This is a rare English account of an important but largely forgotten 20th century colonial conflict: the Rif War in which Spain, and to a lesser extent France, battled a persistent rebellion in their Moroccan colonies in the 1920s by Berber tribesmen under their charismatic leader Abdel Krim. Centred on the Rif mountains of northern Morocco, the rebellion featured ground breaking guerilla warfare in which the Rif rebels turned captured weapons on their colonial masters. As author Walter Harris observes, the war was a cruel conflict, featuring atrocities on both sides, and it prefigured many anti-colonial conflicts of the post World War Two period. The war also brought to prominence Francisco Franco, the future dictator of Spain, who became Spain’s youngest General during the fighting. Krim himself after surrendering, was forcibly exiled by France and never returned to his homeland before his death in 1963. However, his rebellion influenced other 20th century guerilla leaders including Giap, Guevara and Castro.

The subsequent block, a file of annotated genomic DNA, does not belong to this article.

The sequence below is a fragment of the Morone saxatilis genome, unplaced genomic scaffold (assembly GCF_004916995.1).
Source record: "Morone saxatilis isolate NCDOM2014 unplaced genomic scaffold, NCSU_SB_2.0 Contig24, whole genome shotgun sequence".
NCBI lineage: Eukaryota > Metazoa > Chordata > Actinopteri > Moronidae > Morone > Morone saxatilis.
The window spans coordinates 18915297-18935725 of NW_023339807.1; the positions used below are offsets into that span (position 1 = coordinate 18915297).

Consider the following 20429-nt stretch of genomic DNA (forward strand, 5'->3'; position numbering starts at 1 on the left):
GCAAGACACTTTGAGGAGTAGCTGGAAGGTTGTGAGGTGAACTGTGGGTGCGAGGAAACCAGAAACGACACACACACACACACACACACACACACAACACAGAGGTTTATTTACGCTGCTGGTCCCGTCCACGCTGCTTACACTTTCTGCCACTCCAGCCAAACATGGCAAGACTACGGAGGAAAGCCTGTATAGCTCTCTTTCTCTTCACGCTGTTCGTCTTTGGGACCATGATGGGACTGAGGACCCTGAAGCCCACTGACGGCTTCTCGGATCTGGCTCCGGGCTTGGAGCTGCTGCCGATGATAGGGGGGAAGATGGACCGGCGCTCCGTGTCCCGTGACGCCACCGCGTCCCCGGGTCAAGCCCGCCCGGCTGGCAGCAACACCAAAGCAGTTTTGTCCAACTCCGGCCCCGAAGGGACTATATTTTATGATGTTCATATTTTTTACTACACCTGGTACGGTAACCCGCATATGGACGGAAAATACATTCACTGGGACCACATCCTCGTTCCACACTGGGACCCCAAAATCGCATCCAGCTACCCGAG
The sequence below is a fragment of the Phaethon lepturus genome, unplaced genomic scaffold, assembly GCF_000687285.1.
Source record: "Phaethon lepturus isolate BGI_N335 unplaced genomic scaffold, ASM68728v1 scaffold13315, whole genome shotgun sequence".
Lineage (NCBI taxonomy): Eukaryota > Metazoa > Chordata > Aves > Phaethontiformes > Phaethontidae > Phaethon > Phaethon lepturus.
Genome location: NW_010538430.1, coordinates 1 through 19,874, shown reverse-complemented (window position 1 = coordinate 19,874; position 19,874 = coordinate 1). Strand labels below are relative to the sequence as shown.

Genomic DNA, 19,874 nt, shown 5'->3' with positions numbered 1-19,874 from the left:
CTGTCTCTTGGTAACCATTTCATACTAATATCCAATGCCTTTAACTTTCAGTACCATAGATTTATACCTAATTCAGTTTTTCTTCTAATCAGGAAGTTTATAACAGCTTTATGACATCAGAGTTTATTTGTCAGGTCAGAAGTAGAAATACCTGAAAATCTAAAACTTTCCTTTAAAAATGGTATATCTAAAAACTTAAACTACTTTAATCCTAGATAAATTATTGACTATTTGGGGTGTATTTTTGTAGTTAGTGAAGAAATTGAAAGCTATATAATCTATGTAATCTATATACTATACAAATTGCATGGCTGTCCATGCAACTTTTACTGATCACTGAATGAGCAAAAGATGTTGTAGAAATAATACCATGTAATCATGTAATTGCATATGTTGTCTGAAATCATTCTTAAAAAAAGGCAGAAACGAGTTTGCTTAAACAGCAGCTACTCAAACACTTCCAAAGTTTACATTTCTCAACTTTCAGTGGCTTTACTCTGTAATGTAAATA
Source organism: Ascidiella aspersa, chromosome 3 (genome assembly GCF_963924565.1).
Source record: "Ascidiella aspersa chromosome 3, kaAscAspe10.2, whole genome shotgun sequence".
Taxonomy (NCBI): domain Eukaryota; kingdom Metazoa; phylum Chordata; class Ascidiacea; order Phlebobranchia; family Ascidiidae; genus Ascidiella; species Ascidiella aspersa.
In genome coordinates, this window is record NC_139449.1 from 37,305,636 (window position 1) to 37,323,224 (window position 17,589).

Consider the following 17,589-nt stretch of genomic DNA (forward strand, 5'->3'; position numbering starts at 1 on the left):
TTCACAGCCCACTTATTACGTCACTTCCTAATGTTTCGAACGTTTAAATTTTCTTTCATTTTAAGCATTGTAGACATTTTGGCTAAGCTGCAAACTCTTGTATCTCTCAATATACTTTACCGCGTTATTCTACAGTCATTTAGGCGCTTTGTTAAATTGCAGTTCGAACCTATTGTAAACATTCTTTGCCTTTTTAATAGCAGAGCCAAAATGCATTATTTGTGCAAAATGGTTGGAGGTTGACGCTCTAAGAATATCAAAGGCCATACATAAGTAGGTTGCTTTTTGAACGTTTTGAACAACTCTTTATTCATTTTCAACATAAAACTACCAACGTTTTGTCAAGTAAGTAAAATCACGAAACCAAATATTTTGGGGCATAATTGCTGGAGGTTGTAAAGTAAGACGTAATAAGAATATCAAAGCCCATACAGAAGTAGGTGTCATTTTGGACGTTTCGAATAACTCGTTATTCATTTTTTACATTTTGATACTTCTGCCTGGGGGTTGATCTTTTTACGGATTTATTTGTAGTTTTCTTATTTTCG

FRANCE, SPAIN AND THE RIF (Rif War, also called the Second Moroccan War 1922-26)
A rare English account of an important but often forgotten colonial conflict: the Rif War in Morocco in the 1920s in which Spain and France fought a long and bruising rebellion by Berber rebels under their charismatic leader Abdel Krim, whose tactics had a great influence over other anti-colonial guerilla leaders.